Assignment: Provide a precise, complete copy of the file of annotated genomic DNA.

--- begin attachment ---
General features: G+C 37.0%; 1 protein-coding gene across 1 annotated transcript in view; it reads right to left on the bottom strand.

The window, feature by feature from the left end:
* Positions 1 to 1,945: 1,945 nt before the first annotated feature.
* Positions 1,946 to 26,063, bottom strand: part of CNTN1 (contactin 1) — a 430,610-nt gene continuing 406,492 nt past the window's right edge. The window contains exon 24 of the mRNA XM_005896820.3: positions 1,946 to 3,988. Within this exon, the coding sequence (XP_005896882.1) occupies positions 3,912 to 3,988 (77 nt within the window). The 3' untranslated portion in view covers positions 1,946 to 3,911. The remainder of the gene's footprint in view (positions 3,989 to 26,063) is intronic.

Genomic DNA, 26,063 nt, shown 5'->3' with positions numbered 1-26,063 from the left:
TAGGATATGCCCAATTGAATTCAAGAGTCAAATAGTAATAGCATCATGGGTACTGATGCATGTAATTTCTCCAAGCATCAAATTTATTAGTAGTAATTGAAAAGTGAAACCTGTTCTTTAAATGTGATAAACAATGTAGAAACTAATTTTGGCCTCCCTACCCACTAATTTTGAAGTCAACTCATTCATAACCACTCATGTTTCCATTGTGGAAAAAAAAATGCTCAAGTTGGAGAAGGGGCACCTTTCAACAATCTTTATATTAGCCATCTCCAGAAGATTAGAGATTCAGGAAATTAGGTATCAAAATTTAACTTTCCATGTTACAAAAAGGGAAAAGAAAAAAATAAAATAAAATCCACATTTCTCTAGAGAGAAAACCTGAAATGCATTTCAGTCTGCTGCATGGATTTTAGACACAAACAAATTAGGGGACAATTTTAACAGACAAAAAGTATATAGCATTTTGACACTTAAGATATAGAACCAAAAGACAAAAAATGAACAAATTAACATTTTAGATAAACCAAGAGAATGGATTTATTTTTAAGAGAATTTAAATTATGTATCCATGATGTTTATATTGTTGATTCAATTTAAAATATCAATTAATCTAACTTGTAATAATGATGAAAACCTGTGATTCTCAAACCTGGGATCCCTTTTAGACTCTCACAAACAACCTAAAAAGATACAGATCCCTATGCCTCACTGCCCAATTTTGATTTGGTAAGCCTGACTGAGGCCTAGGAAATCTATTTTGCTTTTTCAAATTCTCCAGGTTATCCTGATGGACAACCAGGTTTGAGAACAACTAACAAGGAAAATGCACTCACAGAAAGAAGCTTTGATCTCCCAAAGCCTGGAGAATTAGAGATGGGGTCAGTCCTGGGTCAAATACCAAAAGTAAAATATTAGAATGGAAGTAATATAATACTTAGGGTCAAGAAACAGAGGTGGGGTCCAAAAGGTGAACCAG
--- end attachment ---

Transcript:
General features: G+C 37.0%; 1 protein-coding gene across 1 annotated transcript in view; it reads right to left on the bottom strand.

The window, feature by feature from the left end:
* Positions 1 to 1,945: 1,945 nt before the first annotated feature.
* Positions 1,946 to 26,063, bottom strand: part of CNTN1 (contactin 1) — a 430,610-nt gene continuing 406,492 nt past the window's right edge. The window contains exon 24 of the mRNA XM_005896820.3: positions 1,946 to 3,988. Within this exon, the coding sequence (XP_005896882.1) occupies positions 3,912 to 3,988 (77 nt within the window). The 3' untranslated portion in view covers positions 1,946 to 3,911. The remainder of the gene's footprint in view (positions 3,989 to 26,063) is intronic.

Genomic DNA, 26,063 nt, shown 5'->3' with positions numbered 1-26,063 from the left:
TAGGATATGCCCAATTGAATTCAAGAGTCAAATAGTAATAGCATCATGGGTACTGATGCATGTAATTTCTCCAAGCATCAAATTTATTAGTAGTAATTGAAAAGTGAAACCTGTTCTTTAAATGTGATAAACAATGTAGAAACTAATTTTGGCCTCCCTACCCACTAATTTTGAAGTCAACTCATTCATAACCACTCATGTTTCCATTGTGGAAAAAAAAATGCTCAAGTTGGAGAAGGGGCACCTTTCAACAATCTTTATATTAGCCATCTCCAGAAGATTAGAGATTCAGGAAATTAGGTATCAAAATTTAACTTTCCATGTTACAAAAAGGGAAAAGAAAAAAATAAAATAAAATCCACATTTCTCTAGAGAGAAAACCTGAAATGCATTTCAGTCTGCTGCATGGATTTTAGACACAAACAAATTAGGGGACAATTTTAACAGACAAAAAGTATATAGCATTTTGACACTTAAGATATAGAACCAAAAGACAAAAAATGAACAAATTAACATTTTAGATAAACCAAGAGAATGGATTTATTTTTAAGAGAATTTAAATTATGTATCCATGATGTTTATATTGTTGATTCAATTTAAAATATCAATTAATCTAACTTGTAATAATGATGAAAACCTGTGATTCTCAAACCTGGGATCCCTTTTAGACTCTCACAAACAACCTAAAAAGATACAGATCCCTATGCCTCACTGCCCAATTTTGATTTGGTAAGCCTGACTGAGGCCTAGGAAATCTATTTTGCTTTTTCAAATTCTCCAGGTTATCCTGATGGACAACCAGGTTTGAGAACAACTAACAAGGAAAATGCACTCACAGAAAGAAGCTTTGATCTCCCAAAGCCTGGAGAATTAGAGATGGGGTCAGTCCTGGGTCAAATACCAAAAGTAAAATATTAGAATGGAAGTAATATAATACTTAGGGTCAAGAAACAGAGGTGGGGTCCAAAAGGTGAACCAG